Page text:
Antibiotics for ALS
ALS Antibiotic Therapy - Amyotrophic Lateral Sclerosis Antibiotics
ALS Pursues Antibiotic Superiority Trial, ALS and Lyme Disease
Treatment of Amyotrophic Lateral Sclerosis(ALS) With Antibiotics
The concept of treating infections and other serious diseases based on possibility rather than probability is not new. Who among the readers of this essay have not added an antibiotic to the treatment of fever of unknown etiology because of the possibility that it may be associated with a bacterial infection?
Have not most oncologist given patients with serious cancer chemotherapy because of the possibility that it might help them? It is in this frame of reference that this essay suggests that ceftriaxone should be added to treatment programs for amyotrophic lateral sclerosis (ALS) and multiple sclerosis (MS) because of their possible relationship to Lyme disease.
A new study shows that a common antibiotic used to treat bacterial infections increases survival rates and delays nerve damage in a mouse model for amyotrophic lateral sclerosis (ALS). The antibiotic works by activating or "turning on" the gene encoding the glutamate transporter in neurons. This finding may lead to new drug treatments for ALS and other neurodegenerative diseases.
Jeffrey Rothstein, M.D., Ph.D., director of the Robert Packard Center for ALS Research at Johns Hopkins University in Baltimore, Maryland , and his colleagues reported the beneficial effects of the antibiotic ceftriaxone in a mouse animal model of ALS in the January 6, 2005, issue of Nature.* Ceftriaxone treatment, started at the onset of the disease in the mouse model, delayed the loss of neurons and muscle strength while increasing survival time. The study was funded in part by the National Institute of Neurological Disorders and Stroke (NINDS).
The initial focus on antibiotics for ALS resulted from the NINDS-led Drug Screening Consortium, an effort in which 27 investigators, including Dr. Rothstein, screened 1040 existing drugs to assess their potential to treat a variety of neurodegenerative disorders. Co-sponsored by The ALS Association and two Huntington's disease groups, the purpose of this cooperative drug screening approach was to use rapid technology to find new uses for existing drugs. Ceftriaxone was one of the drugs that showed promise for ‘crossing-over' into neurodegenerative diseases.
The potentially therapeutic properties of ceftriaxone for ALS have little to do with its antibiotic effects but instead result from its ability to increase the number of glutamate transporters. Glutamate transporters are proteins that vacuum up the excitatory neurotransmitter glutamate. Normally, glutamate acts to excite nerves so that electrical signals can travel from one to the next. Too much glutamate has a toxic effect on nerve cells and has been implicated in neurodegenerative diseases such as ALS, Huntington's disease, Alzheimer's disease, epilepsy and stroke. Removing glutamate through the transporter prevents nerve damage caused by excessive amounts of glutamate. "Increasing the glutamate transporter expression and removing the excess glutamate is essentially like turning on a fan to clear a smoke-filled room," says Dr. Rothstein.
As part of the Drug Screening Consortium, Dr. Rothstein found that 15 drugs from the penicillin family, named beta lactams, increased glutamate transport in cultures of spinal cord slices and therefore increased removal of this excitatory neurotransmitter. Because this class of antibiotics can increase removal of excess glutamate, researchers hypothesized this could lead to better drug treatment therapies for neurodegenerative disorders like ALS.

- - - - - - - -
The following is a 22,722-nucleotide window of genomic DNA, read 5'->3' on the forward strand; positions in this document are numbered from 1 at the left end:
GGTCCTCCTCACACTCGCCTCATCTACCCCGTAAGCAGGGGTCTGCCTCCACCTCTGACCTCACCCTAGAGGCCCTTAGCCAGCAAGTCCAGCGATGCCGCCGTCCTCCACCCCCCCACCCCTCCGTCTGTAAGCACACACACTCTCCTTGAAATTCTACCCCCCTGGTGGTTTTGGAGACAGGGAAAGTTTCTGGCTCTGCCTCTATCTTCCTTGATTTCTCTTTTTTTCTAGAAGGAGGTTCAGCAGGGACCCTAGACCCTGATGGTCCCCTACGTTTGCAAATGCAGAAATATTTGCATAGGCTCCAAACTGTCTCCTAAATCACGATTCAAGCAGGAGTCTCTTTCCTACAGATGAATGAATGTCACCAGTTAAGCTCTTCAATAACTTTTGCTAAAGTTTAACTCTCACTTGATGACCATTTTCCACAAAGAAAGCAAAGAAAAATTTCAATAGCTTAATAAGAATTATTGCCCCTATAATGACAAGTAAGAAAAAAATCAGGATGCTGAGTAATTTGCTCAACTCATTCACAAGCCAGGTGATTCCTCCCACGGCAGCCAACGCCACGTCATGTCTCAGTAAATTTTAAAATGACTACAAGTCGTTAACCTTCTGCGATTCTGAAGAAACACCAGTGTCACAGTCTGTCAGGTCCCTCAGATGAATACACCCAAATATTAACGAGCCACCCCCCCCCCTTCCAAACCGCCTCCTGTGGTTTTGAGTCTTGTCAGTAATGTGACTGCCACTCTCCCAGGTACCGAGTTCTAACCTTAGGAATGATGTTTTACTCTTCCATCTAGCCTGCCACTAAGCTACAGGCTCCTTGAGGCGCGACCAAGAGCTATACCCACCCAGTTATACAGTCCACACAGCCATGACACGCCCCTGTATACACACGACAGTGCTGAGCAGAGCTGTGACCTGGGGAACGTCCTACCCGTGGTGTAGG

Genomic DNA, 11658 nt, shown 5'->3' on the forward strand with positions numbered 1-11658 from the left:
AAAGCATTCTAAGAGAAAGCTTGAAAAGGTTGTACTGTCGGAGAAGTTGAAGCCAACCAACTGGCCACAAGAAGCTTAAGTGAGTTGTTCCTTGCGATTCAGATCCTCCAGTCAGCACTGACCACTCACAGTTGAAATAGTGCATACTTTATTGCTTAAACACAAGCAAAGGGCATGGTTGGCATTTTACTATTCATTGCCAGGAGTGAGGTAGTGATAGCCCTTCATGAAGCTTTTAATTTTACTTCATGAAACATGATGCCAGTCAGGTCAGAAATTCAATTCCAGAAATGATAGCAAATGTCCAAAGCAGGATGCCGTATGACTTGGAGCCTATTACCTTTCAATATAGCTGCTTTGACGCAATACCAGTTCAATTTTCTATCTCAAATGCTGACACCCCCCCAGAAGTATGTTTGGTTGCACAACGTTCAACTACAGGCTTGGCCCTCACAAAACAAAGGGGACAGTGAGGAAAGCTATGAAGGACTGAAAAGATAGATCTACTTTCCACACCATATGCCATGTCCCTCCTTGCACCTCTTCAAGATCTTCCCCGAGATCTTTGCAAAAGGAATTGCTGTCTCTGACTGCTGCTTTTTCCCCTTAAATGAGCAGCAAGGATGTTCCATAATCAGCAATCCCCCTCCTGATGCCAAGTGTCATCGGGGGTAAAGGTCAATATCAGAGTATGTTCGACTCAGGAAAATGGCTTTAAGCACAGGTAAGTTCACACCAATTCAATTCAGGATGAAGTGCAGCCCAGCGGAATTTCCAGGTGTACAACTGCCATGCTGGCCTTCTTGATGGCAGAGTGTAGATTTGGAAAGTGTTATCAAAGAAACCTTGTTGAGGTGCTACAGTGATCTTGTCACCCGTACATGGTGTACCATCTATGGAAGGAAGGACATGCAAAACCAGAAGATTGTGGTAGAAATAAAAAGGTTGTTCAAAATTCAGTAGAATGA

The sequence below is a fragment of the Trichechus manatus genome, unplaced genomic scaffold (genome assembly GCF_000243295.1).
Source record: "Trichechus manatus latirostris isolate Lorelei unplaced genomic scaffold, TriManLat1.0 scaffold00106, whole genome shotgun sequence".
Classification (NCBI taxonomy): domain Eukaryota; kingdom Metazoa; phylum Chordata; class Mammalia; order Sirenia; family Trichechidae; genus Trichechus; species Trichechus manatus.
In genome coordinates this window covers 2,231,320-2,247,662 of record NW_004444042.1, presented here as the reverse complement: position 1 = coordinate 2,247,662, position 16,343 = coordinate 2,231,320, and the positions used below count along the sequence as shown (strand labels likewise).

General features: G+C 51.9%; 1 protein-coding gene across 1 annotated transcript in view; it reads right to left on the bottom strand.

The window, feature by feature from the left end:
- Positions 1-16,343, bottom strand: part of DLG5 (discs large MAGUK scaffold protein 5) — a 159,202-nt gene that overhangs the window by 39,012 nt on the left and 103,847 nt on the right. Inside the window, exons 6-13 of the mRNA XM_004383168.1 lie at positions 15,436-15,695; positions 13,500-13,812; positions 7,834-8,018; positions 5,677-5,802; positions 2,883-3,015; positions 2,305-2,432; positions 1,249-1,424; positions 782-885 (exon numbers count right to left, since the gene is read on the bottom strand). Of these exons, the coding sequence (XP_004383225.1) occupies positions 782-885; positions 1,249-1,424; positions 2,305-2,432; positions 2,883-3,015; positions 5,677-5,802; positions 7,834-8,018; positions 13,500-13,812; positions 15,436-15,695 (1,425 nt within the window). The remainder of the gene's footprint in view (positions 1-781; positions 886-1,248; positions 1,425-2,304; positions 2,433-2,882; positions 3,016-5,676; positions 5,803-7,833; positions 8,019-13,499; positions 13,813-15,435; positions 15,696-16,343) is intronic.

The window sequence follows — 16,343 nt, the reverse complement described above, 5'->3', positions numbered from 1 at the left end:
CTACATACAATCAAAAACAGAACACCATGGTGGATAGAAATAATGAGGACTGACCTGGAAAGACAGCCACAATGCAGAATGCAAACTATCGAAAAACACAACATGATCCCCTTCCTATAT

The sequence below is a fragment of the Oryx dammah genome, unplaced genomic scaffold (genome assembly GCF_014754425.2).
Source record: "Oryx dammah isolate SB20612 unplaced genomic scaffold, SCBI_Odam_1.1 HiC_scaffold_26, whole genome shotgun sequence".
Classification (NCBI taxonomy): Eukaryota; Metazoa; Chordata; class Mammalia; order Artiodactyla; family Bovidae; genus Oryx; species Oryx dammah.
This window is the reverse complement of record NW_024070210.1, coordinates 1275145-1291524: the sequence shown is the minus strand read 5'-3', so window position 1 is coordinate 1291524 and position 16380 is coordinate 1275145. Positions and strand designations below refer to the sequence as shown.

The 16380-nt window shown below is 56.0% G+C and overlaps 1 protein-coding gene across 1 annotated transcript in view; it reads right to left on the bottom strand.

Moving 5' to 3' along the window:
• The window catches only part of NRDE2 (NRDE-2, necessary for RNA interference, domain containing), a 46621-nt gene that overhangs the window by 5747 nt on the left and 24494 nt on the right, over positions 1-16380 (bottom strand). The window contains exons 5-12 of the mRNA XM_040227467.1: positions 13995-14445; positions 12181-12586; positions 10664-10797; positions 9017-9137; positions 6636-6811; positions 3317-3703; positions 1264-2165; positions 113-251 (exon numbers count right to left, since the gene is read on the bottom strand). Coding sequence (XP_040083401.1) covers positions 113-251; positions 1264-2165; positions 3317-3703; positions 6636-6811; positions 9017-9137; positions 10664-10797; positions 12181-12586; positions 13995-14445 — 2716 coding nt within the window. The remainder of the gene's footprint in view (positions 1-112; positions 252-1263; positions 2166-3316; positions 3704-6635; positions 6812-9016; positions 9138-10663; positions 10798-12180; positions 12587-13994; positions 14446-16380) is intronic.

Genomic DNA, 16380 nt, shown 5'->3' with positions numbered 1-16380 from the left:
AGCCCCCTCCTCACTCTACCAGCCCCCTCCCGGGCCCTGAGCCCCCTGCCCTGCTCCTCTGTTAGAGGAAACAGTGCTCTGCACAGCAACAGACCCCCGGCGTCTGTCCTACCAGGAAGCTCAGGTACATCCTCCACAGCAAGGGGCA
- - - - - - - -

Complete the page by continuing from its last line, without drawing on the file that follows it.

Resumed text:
"We're very excited by these drugs' abilities," says Dr. Rothstein. "These studies show for the first time that drugs, not just genetic engineering, can increase the numbers of specific transporters in brain cells. Because we study ALS, we tested the drugs in a mouse model of that disease, but this approach could be valuable to other conditions. It has potential applications in numerous neurologic and psychiatric conditions that arise from abnormal control of glutamate."
As a result of these recent findings, the NINDS will fund a multi-center clinical trial in ALS patients that is slated to start in spring 2005. The placebo-controlled clinical trial will determine the safety and efficacy of long-term ceftriaxone treatment in patients with ALS. "The discovery of new uses for antibiotics in ALS validates the drug screening approach as a rapid and effective method of finding new uses for existing drugs," says Jill Heemskerk, Ph.D., NINDS' program director for the screening program. "There are currently no effective drugs for these diseases, and the study of compounds identified by this approach will provide desperately needed inroads into this uncharted territory," added Dr. Heemskerk.
ALS and other neurodegenerative diseases are currently poorly understood, lack successful treatments and cause progressive disability in affected patients. Dr. Rothstein and others in the field believe that having the ability to selectively target the glutamate transporter will be a powerful tool not only for treating neurodegenerative diseases but also for developing an important new class of drugs. Since long-term antibiotic treatment could lead to antibiotic resistance or toxic side-effects, researchers are working to develop novel, less toxic drugs that are more selective in removing excess levels of glutamate. Future research will also test other beta-lactam antibiotics that may be more effective. If successful, these drugs will shed new light on treatments for neurodegenerative disorders and help to prevent nerve damage and death in patients.
The NINDS is a component of the National Institutes of Health within the Department of Health and Human Services and is the nation's primary supporter of biomedical research on the brain and nervous system.